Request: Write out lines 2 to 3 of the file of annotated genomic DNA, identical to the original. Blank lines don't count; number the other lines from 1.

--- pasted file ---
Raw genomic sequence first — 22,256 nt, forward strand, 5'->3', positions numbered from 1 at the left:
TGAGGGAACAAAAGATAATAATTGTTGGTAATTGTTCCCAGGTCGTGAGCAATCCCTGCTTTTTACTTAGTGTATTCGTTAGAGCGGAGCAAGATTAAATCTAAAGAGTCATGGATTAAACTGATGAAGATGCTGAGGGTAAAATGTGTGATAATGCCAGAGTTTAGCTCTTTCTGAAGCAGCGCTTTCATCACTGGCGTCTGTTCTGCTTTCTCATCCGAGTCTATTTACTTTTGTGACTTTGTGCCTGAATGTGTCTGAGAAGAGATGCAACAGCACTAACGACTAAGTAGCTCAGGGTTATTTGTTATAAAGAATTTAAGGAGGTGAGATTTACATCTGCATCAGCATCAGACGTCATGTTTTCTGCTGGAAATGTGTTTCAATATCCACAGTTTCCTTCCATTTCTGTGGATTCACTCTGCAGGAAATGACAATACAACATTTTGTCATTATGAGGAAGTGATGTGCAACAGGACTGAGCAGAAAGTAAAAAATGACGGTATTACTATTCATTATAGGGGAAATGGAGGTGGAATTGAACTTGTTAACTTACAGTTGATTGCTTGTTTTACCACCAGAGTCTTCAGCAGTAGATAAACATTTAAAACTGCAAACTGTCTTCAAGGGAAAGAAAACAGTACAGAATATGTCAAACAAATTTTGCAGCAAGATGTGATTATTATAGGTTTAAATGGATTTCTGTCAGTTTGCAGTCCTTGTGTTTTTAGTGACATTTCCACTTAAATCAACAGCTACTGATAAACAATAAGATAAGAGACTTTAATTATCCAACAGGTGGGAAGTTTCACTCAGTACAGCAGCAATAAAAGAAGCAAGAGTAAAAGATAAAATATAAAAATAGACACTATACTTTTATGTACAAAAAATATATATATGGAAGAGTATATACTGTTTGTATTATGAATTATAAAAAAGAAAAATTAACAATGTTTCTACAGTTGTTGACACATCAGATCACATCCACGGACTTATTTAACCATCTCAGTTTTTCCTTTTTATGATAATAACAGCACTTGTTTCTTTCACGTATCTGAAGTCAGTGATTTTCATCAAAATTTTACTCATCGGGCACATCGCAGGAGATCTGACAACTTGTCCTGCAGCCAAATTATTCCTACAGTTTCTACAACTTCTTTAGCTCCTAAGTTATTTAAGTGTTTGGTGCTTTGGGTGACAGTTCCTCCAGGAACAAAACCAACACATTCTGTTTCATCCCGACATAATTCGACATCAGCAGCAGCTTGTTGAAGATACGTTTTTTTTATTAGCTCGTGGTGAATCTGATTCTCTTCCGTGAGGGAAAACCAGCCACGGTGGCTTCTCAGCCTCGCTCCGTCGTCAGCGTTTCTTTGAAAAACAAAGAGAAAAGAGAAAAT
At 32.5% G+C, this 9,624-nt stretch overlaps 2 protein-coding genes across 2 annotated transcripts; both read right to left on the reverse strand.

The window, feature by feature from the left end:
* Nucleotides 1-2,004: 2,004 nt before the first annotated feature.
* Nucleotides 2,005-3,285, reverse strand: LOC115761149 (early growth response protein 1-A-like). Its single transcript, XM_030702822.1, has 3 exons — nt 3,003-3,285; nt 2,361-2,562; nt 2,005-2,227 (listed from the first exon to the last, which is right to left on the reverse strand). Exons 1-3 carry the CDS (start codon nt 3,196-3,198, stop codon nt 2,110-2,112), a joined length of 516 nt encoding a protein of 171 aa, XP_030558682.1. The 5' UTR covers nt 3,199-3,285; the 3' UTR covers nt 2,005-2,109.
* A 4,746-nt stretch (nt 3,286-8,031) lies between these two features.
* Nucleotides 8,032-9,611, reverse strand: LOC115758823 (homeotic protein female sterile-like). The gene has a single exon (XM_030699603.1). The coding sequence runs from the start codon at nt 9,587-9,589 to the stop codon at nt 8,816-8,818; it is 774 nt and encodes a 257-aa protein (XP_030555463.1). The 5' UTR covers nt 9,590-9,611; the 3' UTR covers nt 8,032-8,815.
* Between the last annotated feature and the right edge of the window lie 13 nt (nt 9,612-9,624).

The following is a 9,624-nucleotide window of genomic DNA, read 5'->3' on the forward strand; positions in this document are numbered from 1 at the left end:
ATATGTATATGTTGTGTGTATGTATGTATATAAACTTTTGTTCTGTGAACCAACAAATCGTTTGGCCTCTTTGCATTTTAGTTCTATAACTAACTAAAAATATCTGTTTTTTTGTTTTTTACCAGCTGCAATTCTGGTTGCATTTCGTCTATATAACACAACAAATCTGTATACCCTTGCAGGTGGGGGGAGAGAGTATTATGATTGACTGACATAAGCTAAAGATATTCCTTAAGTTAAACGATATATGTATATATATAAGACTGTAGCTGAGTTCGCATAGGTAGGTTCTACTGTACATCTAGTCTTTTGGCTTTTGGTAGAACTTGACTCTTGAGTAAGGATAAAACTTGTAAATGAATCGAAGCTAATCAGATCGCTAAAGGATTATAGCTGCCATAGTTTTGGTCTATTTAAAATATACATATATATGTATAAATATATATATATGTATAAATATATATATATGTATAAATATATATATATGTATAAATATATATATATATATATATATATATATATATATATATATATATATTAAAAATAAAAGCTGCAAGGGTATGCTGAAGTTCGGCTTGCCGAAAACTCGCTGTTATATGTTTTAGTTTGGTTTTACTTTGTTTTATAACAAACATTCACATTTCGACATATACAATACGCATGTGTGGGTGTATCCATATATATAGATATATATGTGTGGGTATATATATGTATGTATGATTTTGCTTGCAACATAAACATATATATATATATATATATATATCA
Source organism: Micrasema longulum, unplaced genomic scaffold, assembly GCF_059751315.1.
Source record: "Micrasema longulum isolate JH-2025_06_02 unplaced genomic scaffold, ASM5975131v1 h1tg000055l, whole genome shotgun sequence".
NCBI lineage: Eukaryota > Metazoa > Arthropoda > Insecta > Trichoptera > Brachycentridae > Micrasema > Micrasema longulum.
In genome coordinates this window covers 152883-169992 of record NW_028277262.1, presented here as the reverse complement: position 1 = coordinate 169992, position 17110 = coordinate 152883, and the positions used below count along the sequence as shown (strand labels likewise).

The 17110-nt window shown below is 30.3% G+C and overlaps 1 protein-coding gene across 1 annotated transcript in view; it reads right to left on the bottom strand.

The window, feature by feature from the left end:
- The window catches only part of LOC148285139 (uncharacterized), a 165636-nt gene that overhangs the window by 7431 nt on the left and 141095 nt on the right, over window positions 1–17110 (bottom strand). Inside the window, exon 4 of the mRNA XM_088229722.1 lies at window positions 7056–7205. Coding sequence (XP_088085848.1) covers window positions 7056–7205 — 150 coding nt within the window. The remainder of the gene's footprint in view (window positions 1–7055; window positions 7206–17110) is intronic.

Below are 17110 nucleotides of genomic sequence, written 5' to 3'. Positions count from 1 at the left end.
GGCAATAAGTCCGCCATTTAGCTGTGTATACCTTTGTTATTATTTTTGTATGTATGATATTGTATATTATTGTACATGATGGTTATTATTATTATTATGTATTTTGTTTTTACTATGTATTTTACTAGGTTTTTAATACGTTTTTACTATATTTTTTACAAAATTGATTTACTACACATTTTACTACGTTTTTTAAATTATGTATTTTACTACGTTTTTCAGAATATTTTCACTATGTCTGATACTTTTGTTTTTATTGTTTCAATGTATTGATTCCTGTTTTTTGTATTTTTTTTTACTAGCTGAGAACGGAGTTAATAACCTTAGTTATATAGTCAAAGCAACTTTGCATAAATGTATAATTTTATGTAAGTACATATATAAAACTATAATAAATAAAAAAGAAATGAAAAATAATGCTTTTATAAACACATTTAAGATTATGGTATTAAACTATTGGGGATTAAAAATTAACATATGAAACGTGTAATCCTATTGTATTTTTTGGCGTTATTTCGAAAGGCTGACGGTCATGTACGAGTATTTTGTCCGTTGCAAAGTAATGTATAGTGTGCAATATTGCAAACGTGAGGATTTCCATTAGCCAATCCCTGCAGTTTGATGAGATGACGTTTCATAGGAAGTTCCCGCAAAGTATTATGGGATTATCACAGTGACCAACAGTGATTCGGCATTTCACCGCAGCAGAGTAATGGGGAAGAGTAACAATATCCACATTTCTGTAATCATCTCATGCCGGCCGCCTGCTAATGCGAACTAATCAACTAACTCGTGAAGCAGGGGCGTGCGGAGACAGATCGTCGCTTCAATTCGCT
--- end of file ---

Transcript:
TGAGGGAACAAAAGATAATAATTGTTGGTAATTGTTCCCAGGTCGTGAGCAATCCCTGCTTTTTACTTAGTGTATTCGTTAGAGCGGAGCAAGATTAAATCTAAAGAGTCATGGATTAAACTGATGAAGATGCTGAGGGTAAAATGTGTGATAATGCCAGAGTTTAGCTCTTTCTGAAGCAGCGCTTTCATCACTGGCGTCTGTTCTGCTTTCTCATCCGAGTCTATTTACTTTTGTGACTTTGTGCCTGAATGTGTCTGAGAAGAGATGCAACAGCACTAACGACTAAGTAGCTCAGGGTTATTTGTTATAAAGAATTTAAGGAGGTGAGATTTACATCTGCATCAGCATCAGACGTCATGTTTTCTGCTGGAAATGTGTTTCAATATCCACAGTTTCCTTCCATTTCTGTGGATTCACTCTGCAGGAAATGACAATACAACATTTTGTCATTATGAGGAAGTGATGTGCAACAGGACTGAGCAGAAAGTAAAAAATGACGGTATTACTATTCATTATAGGGGAAATGGAGGTGGAATTGAACTTGTTAACTTACAGTTGATTGCTTGTTTTACCACCAGAGTCTTCAGCAGTAGATAAACATTTAAAACTGCAAACTGTCTTCAAGGGAAAGAAAACAGTACAGAATATGTCAAACAAATTTTGCAGCAAGATGTGATTATTATAGGTTTAAATGGATTTCTGTCAGTTTGCAGTCCTTGTGTTTTTAGTGACATTTCCACTTAAATCAACAGCTACTGATAAACAATAAGATAAGAGACTTTAATTATCCAACAGGTGGGAAGTTTCACTCAGTACAGCAGCAATAAAAGAAGCAAGAGTAAAAGATAAAATATAAAAATAGACACTATACTTTTATGTACAAAAAATATATATATGGAAGAGTATATACTGTTTGTATTATGAATTATAAAAAAGAAAAATTAACAATGTTTCTACAGTTGTTGACACATCAGATCACATCCACGGACTTATTTAACCATCTCAGTTTTTCCTTTTTATGATAATAACAGCACTTGTTTCTTTCACGTATCTGAAGTCAGTGATTTTCATCAAAATTTTACTCATCGGGCACATCGCAGGAGATCTGACAACTTGTCCTGCAGCCAAATTATTCCTACAGTTTCTACAACTTCTTTAGCTCCTAAGTTATTTAAGTGTTTGGTGCTTTGGGTGACAGTTCCTCCAGGAACAAAACCAACACATTCTGTTTCATCCCGACATAATTCGACATCAGCAGCAGCTTGTTGAAGATACGTTTTTTTTATTAGCTCGTGGTGAATCTGATTCTCTTCCGTGAGGGAAAACCAGCCACGGTGGCTTCTCAGCCTCGCTCCGTCGTCAGCGTTTCTTTGAAAAACAAAGAGAAAAGAGAAAAT
At 32.5% G+C, this 9,624-nt stretch overlaps 2 protein-coding genes across 2 annotated transcripts; both read right to left on the reverse strand.